Attempts to achieve the competing requirements for a shock absorber include active bypass damping systems. These systems regulate the bypass flow of damping fluid through the damper depending upon the velocity and displacement of the damper's piston relative to the damper body. Such active bypass damping systems are described in detail in co-pending U.S. patent application Ser. Nos. 08/970,820; 08/891,528; and 08/857,125, all of which are hereby incorporated in their entireties herein by reference. These shock absorbers with active bypass damping provide a significant improvement to the shock absorber technology, although the variable damping characteristics are predetermined upon manufacturing, so the rider can not manually adjust the damping characteristics as desired while riding.

Another improved shock absorber is described in detail in co-pending U.S. patent application Ser. No. 09/152,137. This shock absorber provides a variable bypass damping by regulating the flow of damping fluid depending on the velocity and displacement of the shock absorber piston. The variable bypass damping is achieved by mechanical valves that control the bypass flow of fluid relative to the piston depending upon where the piston is during a piston stroke and how fast the piston is moving relative to the piston body. application Ser. No. 09/152,137 is hereby incorporated herein in its entirety by reference. This shock absorber with variable bypass damping provides a significant improvement in the shock absorber art and it utilizes durable, inexpensive mechanical valves for regulation of the damping fluid flow. The shock absorber is pretuned upon manufacturing, however, so it is not manually adjustable by the rider while riding over various terrain conditions. Thus, the rider is not able to manually adjust the stiffness or suppleness of the suspension system while riding.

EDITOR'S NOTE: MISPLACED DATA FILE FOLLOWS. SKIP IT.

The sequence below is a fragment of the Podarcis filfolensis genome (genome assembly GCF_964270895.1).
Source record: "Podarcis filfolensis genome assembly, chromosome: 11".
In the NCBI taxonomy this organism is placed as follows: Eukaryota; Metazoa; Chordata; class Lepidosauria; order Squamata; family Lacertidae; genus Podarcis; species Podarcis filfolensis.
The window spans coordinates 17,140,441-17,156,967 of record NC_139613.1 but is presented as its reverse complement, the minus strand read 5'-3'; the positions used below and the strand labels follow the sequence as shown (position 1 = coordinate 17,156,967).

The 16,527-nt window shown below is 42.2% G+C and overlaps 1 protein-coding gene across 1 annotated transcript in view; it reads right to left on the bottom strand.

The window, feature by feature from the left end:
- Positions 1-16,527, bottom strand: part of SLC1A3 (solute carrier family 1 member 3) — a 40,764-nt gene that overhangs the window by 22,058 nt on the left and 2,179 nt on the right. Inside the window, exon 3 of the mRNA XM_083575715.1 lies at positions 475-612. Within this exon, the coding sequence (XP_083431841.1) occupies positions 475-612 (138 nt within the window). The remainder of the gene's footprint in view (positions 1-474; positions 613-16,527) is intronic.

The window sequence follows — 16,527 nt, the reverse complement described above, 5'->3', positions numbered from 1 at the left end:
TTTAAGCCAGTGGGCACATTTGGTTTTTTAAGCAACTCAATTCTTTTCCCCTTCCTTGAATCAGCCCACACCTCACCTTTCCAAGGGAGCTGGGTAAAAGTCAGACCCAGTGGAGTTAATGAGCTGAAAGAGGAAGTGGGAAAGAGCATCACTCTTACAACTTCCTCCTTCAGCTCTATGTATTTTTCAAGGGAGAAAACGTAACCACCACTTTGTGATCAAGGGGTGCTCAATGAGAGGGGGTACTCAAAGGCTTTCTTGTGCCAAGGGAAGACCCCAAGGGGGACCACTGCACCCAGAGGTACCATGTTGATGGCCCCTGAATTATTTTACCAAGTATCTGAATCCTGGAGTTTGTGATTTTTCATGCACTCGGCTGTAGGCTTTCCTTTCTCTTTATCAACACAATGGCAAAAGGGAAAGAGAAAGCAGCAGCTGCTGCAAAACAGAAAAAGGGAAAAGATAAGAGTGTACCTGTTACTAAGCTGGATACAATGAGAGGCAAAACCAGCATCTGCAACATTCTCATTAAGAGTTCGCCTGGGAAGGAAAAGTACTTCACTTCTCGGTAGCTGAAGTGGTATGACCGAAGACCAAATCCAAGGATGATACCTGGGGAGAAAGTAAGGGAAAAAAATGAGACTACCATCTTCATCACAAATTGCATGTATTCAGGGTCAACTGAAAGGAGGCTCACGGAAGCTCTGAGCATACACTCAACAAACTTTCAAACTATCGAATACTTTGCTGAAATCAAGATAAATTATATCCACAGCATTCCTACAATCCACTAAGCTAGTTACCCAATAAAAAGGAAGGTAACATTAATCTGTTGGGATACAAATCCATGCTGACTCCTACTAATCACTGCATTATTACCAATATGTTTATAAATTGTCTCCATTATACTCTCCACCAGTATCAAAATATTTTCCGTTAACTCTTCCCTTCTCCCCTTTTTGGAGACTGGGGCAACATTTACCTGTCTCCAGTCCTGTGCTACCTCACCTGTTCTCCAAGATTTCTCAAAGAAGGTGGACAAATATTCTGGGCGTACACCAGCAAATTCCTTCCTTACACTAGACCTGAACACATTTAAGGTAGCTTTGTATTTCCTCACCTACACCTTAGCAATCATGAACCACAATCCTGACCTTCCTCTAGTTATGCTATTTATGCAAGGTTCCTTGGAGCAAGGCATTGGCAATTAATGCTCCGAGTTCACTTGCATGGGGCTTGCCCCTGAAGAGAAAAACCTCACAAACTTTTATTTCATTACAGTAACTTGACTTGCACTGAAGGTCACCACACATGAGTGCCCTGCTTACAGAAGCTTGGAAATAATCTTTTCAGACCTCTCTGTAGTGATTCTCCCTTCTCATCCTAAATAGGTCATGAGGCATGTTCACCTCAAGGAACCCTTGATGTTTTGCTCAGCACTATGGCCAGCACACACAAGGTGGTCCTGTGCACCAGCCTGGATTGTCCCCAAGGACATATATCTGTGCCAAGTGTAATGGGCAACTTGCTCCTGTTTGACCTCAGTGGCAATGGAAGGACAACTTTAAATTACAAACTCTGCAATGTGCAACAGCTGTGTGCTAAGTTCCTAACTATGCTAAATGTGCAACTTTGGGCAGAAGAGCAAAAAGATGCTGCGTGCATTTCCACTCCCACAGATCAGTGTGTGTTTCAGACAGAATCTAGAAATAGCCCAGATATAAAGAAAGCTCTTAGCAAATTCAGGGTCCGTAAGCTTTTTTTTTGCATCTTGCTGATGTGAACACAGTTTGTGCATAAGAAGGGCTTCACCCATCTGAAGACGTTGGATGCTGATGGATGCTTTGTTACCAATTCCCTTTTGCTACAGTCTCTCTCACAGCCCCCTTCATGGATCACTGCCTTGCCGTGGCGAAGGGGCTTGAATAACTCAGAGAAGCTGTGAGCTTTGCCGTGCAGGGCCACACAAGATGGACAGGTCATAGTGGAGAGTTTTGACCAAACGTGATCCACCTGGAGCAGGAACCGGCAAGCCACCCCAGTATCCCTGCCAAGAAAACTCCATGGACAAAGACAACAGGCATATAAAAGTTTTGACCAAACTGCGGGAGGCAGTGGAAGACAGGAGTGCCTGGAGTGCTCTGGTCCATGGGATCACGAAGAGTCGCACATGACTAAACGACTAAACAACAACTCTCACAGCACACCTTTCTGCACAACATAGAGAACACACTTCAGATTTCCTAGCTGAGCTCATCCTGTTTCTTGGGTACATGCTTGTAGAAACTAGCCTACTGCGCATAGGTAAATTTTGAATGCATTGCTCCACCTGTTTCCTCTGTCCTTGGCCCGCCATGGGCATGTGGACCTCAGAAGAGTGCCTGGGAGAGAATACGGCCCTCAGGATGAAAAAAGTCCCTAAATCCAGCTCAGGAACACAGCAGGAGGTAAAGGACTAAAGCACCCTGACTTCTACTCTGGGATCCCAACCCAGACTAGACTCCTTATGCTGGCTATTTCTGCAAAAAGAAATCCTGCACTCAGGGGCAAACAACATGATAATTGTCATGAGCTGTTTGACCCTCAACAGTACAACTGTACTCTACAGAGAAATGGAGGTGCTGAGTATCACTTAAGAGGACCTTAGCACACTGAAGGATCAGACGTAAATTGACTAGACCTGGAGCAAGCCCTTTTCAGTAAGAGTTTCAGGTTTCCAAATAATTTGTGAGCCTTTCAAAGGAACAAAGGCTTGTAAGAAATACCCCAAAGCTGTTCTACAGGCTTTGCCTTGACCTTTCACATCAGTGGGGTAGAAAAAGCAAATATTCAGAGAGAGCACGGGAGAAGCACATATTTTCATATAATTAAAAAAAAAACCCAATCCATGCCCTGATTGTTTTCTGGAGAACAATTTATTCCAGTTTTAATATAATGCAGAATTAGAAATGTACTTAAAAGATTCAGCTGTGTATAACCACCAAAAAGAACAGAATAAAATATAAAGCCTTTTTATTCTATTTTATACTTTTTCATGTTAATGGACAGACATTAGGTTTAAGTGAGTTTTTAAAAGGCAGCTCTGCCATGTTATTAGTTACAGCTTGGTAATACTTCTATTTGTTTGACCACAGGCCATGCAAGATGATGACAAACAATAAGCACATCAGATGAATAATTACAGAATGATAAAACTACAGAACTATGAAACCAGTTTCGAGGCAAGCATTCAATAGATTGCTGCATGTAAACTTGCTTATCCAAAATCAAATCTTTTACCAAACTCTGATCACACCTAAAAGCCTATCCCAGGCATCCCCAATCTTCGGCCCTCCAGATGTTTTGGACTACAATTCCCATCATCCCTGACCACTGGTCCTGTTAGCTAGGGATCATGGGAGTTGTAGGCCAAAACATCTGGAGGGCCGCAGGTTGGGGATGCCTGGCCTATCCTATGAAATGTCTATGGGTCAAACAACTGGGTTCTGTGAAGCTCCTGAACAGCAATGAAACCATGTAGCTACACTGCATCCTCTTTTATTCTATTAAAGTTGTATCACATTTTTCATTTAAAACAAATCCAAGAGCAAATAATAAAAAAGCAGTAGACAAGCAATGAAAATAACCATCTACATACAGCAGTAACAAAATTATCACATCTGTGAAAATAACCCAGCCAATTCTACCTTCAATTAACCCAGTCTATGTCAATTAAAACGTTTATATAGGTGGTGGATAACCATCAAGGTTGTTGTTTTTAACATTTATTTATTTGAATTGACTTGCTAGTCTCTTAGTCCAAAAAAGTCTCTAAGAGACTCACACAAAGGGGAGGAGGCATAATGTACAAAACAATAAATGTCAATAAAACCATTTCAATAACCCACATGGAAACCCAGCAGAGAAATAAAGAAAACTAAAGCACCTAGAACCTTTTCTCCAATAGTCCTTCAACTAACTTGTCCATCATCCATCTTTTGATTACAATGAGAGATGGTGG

Suspension systems that react well to both high frequency low amplitude bumps and low frequency/high amplitude bumps provide increased control and traction for the rider because the wheels remain in contact with the ground. While suspension systems are effective at absorbing energy when encountering bumps, the suspension systems also absorb energy from the rider, such as when the rider is pedaling hard while climbing or sprinting. Such absorption of the rider's energy decreases the efficiency of power transfer from the rider to the ground. Accordingly, suspended bikes provide good control for the rider. Unsuspended bicycles, known as stiff tail bikes, have very efficient power transfer from the rider, but provide less control for the rider. Effective suspension systems, thus, should provide a wide range of suspension action for control, while being able to provide efficient power transfer from the rider, particularly when needed for climbing or sprinting.

SUMMARY OF THE INVENTION